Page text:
Open-Vocabulary Object Detection and its Application in Robotic Navigation

Date of Award


Document Type


Degree Name

Master of Science in Computer Vision


Computer Vision

First Advisor

Dr. Ian Reid

Second Advisor

Dr. Shijian Lu


This thesis explores the role of open-vocabulary object detection in enhancing robotic navigation. The initial phase of our research centers on addressing a fundamental challenge in open-vocabulary object detection: training detectors capable of recognizing a wide array of novel classes without direct supervision. Traditional self-training approaches often rely on image-level weak supervision to generate pseudo object boxes for training, which unfortunately results in noisy and base-class-biased pseudo boxes, diminishing the detectors' effectiveness. To counter this, we introduce a novel technique named Debiased Curriculum Self-Training (DCS), designed to refine the generation of pseudo object boxes through progressive pseudo-label filtering (PPF) and adaptive pseudo-label selection (APS). PPF systematically eliminates mismatched detections early in training—when the detector's bias toward base classes is most pronounced—while APS merges class-aware and class-agnostic pseudo-labeling methods, giving precedence to class-aware labeling as the detector's capability to detect novel classes matures. Without resorting to complex mechanisms, DCS markedly enhances detection performance across multiple open-vocabulary benchmarks. In the second phase of our research, we focus on developing a mapping method for robotic visual navigation—a fundamental step enabling an agent to comprehend its environment. Preferring the less resource-intensive topological mapping over metric mapping, we innovate beyond the conventional image-as-node approach by constructing an object-level map using image segments. This technique refines the map's granularity and enhances its interconnectivity. To improve the map's semantic clarity and enable the agent to navigate using more reliable landmarks, we incorporate the DCS model to supplement the semantic information of the map and design a novel planning strategy that considers the semantic difference between nodes. Our experimental results in a simulator indicate superior navigation outcomes with this mapping method. This integration not only demonstrates the practical applicability of our initial research but also paves the way for my future research on robotics navigation in dynamic settings.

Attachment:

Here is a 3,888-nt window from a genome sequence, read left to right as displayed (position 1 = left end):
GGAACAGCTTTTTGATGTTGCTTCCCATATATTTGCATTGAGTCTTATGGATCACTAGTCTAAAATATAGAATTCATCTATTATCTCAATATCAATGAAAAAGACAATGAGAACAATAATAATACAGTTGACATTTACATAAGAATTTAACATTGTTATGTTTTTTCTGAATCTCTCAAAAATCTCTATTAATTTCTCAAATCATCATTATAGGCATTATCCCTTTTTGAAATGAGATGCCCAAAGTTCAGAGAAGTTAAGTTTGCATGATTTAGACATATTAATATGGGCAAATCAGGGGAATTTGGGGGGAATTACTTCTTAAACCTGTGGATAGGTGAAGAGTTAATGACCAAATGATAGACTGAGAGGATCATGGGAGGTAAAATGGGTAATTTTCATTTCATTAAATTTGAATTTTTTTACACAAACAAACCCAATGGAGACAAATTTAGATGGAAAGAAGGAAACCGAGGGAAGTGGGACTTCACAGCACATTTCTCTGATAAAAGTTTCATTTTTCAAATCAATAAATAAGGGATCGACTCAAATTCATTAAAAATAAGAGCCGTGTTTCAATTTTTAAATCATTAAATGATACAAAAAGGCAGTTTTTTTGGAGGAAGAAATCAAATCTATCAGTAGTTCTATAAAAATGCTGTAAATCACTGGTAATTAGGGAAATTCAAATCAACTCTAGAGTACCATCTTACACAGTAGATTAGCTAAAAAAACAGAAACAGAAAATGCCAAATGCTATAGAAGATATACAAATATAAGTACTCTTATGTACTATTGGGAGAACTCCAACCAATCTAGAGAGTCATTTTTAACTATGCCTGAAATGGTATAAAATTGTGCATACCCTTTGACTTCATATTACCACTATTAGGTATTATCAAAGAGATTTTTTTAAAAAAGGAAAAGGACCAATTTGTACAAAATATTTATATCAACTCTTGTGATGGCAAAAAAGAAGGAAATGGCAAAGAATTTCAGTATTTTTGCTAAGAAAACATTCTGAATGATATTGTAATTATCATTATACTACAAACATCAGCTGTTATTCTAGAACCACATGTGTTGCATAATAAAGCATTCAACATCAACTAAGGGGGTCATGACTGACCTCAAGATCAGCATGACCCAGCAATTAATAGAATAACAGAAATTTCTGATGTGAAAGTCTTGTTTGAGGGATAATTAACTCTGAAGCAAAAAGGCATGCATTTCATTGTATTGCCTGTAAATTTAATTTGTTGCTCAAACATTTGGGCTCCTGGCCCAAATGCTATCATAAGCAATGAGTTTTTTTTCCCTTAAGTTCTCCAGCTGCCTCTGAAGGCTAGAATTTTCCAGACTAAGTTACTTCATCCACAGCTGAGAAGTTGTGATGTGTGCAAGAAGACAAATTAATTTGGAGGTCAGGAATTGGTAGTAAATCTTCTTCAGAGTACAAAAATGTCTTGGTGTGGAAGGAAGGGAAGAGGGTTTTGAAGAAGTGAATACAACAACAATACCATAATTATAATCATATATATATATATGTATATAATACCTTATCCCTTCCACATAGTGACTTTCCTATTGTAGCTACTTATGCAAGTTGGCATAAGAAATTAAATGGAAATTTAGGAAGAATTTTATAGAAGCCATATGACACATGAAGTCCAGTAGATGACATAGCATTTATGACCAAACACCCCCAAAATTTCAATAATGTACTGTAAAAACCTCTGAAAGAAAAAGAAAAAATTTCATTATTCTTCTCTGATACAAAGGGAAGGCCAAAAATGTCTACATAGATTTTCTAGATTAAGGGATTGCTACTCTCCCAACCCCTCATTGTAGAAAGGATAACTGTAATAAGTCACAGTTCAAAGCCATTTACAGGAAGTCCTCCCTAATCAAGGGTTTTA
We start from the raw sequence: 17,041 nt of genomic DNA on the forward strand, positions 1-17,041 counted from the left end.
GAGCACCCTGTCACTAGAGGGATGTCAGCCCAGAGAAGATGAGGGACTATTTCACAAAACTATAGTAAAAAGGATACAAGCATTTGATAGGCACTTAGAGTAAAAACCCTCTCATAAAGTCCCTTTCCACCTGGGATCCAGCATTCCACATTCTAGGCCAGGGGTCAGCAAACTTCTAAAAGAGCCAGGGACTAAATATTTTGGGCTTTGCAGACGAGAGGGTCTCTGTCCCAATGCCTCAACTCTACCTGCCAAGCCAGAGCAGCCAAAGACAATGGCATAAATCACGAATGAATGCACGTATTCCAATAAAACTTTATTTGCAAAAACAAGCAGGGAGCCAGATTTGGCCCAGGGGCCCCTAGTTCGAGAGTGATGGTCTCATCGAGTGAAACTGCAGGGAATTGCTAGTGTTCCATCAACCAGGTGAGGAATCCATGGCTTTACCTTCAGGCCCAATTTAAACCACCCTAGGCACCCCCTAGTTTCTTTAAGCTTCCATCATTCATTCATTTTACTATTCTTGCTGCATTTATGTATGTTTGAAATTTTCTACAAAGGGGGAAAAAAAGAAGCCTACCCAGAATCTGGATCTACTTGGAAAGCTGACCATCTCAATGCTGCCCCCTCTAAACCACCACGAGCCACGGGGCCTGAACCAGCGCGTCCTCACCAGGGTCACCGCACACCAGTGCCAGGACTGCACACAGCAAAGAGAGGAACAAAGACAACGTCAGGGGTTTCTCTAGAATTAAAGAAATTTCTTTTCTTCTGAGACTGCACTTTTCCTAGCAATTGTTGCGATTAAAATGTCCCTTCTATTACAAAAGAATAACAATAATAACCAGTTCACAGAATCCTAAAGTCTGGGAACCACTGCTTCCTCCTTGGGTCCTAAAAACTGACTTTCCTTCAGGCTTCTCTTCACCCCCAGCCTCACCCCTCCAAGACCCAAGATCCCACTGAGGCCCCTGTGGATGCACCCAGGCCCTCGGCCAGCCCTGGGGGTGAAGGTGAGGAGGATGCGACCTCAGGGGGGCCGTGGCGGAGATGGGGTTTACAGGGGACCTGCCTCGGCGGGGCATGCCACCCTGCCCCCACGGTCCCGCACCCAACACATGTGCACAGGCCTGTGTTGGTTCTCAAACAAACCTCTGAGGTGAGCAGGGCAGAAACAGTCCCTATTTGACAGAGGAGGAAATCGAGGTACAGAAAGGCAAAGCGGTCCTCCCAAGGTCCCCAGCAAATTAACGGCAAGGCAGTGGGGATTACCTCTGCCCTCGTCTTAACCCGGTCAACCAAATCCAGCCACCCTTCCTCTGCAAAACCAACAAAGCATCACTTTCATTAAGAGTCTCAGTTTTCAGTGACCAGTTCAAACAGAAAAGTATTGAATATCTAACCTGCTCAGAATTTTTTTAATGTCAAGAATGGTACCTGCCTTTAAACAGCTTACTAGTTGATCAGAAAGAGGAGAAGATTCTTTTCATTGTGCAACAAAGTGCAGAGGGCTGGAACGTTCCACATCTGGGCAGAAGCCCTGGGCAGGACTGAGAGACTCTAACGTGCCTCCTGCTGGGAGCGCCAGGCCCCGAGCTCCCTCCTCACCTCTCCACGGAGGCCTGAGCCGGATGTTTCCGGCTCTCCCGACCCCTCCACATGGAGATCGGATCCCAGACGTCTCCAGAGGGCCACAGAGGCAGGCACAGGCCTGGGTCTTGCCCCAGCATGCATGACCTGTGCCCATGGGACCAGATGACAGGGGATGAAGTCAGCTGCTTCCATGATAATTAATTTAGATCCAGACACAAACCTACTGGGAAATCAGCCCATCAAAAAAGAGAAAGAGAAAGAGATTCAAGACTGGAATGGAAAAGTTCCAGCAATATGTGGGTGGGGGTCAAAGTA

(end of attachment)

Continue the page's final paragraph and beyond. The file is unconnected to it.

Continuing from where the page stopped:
Thesis submitted to the Deanship of Graduate and Postdoctoral Studies

In partial fulfilment of the requirements for the M.Sc degree in Computer Vision

Advisors:Ian Reid, Shijian Lu

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